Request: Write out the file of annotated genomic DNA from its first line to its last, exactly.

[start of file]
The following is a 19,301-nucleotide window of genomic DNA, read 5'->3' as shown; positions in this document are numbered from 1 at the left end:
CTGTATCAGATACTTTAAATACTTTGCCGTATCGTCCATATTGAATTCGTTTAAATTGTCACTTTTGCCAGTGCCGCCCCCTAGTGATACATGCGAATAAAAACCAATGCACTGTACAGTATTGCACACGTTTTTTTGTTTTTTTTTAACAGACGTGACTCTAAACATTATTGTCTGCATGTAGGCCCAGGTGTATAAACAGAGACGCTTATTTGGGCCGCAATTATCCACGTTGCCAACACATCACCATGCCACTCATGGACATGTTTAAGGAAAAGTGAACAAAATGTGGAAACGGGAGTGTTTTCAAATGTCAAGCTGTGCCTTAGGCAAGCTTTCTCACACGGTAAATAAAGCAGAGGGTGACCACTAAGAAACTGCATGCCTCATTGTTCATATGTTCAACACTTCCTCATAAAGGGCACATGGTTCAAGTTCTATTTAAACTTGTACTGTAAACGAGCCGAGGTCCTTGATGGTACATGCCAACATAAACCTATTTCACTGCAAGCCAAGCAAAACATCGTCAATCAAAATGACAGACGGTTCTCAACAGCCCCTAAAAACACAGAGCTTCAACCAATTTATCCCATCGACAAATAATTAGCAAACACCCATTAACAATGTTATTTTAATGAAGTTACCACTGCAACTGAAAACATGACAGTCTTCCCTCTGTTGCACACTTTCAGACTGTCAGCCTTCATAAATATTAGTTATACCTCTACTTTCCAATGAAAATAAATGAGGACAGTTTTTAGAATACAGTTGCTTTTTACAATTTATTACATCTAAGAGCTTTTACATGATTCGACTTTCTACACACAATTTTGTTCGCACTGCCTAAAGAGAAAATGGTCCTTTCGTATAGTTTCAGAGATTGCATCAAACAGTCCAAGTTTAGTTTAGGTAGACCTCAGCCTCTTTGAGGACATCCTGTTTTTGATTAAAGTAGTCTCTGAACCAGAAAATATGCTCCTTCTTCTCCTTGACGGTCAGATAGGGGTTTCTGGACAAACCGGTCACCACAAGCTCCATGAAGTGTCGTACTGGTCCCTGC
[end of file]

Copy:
The following is a 19,301-nucleotide window of genomic DNA, read 5'->3' as shown; positions in this document are numbered from 1 at the left end:
CTGTATCAGATACTTTAAATACTTTGCCGTATCGTCCATATTGAATTCGTTTAAATTGTCACTTTTGCCAGTGCCGCCCCCTAGTGATACATGCGAATAAAAACCAATGCACTGTACAGTATTGCACACGTTTTTTTGTTTTTTTTTAACAGACGTGACTCTAAACATTATTGTCTGCATGTAGGCCCAGGTGTATAAACAGAGACGCTTATTTGGGCCGCAATTATCCACGTTGCCAACACATCACCATGCCACTCATGGACATGTTTAAGGAAAAGTGAACAAAATGTGGAAACGGGAGTGTTTTCAAATGTCAAGCTGTGCCTTAGGCAAGCTTTCTCACACGGTAAATAAAGCAGAGGGTGACCACTAAGAAACTGCATGCCTCATTGTTCATATGTTCAACACTTCCTCATAAAGGGCACATGGTTCAAGTTCTATTTAAACTTGTACTGTAAACGAGCCGAGGTCCTTGATGGTACATGCCAACATAAACCTATTTCACTGCAAGCCAAGCAAAACATCGTCAATCAAAATGACAGACGGTTCTCAACAGCCCCTAAAAACACAGAGCTTCAACCAATTTATCCCATCGACAAATAATTAGCAAACACCCATTAACAATGTTATTTTAATGAAGTTACCACTGCAACTGAAAACATGACAGTCTTCCCTCTGTTGCACACTTTCAGACTGTCAGCCTTCATAAATATTAGTTATACCTCTACTTTCCAATGAAAATAAATGAGGACAGTTTTTAGAATACAGTTGCTTTTTACAATTTATTACATCTAAGAGCTTTTACATGATTCGACTTTCTACACACAATTTTGTTCGCACTGCCTAAAGAGAAAATGGTCCTTTCGTATAGTTTCAGAGATTGCATCAAACAGTCCAAGTTTAGTTTAGGTAGACCTCAGCCTCTTTGAGGACATCCTGTTTTTGATTAAAGTAGTCTCTGAACCAGAAAATATGCTCCTTCTTCTCCTTGACGGTCAGATAGGGGTTTCTGGACAAACCGGTCACCACAAGCTCCATGAAGTGTCGTACTGGTCCCTGC